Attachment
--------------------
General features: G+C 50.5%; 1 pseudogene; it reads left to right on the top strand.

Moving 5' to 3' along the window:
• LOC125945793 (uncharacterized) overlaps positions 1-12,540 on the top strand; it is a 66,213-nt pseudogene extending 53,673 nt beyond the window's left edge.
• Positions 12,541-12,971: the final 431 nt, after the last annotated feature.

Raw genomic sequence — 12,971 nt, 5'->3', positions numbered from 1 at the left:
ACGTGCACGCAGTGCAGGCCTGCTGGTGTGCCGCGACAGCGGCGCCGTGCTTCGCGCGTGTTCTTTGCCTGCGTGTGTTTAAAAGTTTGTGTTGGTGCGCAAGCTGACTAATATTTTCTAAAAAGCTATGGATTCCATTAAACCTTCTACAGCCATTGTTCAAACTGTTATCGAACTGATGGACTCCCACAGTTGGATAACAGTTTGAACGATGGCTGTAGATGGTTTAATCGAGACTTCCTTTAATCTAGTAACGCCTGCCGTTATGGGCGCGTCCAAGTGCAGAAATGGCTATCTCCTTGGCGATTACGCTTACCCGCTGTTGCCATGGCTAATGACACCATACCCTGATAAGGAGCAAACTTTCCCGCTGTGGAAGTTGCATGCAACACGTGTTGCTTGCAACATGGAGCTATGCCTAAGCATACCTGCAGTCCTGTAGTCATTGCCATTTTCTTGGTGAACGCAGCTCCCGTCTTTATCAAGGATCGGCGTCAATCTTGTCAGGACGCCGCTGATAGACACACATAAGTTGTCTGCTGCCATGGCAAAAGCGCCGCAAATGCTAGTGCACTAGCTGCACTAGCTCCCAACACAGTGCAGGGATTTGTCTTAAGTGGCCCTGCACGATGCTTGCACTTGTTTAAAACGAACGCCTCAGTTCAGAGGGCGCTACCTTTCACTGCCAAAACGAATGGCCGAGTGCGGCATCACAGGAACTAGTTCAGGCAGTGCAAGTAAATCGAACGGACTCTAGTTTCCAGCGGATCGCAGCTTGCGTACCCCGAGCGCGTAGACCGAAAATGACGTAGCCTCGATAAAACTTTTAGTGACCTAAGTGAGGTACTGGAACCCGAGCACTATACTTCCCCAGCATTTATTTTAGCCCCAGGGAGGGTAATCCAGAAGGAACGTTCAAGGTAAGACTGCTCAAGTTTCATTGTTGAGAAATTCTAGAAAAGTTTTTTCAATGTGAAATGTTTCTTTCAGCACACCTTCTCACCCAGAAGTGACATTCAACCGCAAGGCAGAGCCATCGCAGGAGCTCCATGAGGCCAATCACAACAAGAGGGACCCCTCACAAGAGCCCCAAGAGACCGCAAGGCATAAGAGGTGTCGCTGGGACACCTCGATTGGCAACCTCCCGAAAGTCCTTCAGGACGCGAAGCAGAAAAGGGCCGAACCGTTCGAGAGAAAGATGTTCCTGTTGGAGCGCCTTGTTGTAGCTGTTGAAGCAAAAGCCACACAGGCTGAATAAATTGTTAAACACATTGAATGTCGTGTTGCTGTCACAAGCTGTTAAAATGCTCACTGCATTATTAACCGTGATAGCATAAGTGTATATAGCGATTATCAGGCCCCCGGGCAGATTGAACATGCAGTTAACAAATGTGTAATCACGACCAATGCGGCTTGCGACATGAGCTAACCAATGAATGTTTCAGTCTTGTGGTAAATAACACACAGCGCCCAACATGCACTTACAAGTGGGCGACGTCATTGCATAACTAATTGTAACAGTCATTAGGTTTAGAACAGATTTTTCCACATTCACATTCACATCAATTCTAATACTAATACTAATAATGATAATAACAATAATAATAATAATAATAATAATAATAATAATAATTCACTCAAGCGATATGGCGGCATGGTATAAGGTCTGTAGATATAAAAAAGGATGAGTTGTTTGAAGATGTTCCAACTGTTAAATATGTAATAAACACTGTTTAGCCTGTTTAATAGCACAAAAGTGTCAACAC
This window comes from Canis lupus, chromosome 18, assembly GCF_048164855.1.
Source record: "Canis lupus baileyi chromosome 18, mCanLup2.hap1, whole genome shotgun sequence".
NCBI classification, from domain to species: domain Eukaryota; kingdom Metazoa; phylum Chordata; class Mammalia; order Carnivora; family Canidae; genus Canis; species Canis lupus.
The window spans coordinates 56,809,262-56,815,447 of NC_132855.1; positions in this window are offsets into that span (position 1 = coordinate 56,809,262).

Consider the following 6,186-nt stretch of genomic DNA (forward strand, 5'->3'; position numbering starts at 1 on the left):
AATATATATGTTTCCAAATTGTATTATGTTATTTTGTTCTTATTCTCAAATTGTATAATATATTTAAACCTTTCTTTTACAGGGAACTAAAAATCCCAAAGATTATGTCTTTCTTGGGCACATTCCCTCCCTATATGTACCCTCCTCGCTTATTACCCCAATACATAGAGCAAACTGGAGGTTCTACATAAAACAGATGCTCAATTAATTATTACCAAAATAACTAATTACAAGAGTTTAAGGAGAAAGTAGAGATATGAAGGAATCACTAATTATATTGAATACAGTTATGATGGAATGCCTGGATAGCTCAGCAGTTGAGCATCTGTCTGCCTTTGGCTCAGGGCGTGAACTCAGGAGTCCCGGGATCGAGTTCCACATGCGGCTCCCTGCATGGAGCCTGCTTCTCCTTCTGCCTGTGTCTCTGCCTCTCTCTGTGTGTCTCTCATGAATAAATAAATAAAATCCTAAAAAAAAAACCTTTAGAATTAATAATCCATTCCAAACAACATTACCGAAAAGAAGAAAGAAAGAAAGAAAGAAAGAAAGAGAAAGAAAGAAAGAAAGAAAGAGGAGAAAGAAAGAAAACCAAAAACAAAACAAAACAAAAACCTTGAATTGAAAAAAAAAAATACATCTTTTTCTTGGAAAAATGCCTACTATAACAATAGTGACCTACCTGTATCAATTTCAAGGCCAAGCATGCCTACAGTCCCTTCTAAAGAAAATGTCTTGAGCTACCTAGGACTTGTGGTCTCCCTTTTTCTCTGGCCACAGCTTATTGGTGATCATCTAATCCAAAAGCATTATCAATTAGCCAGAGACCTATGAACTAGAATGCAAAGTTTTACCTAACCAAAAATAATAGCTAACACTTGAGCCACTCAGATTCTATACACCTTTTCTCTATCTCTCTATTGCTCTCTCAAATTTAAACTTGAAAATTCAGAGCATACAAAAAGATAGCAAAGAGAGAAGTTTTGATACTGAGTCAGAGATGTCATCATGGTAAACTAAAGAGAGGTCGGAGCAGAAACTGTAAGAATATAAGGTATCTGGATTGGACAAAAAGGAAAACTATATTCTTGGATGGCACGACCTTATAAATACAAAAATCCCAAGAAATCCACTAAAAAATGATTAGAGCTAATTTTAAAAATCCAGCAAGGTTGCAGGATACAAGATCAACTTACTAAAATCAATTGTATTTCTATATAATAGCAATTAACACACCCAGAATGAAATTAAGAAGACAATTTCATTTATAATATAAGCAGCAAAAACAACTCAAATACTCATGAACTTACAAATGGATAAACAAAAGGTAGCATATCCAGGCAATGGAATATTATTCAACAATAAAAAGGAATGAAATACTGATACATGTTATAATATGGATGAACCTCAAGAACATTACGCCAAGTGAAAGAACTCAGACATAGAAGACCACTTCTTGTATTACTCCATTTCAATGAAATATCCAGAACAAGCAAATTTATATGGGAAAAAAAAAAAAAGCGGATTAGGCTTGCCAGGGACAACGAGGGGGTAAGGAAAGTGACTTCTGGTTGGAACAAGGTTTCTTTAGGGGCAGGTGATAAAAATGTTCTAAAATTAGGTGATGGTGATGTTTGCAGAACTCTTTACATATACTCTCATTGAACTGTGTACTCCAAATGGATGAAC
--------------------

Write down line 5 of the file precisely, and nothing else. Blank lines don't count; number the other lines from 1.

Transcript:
Raw genomic sequence — 12,971 nt, 5'->3', positions numbered from 1 at the left: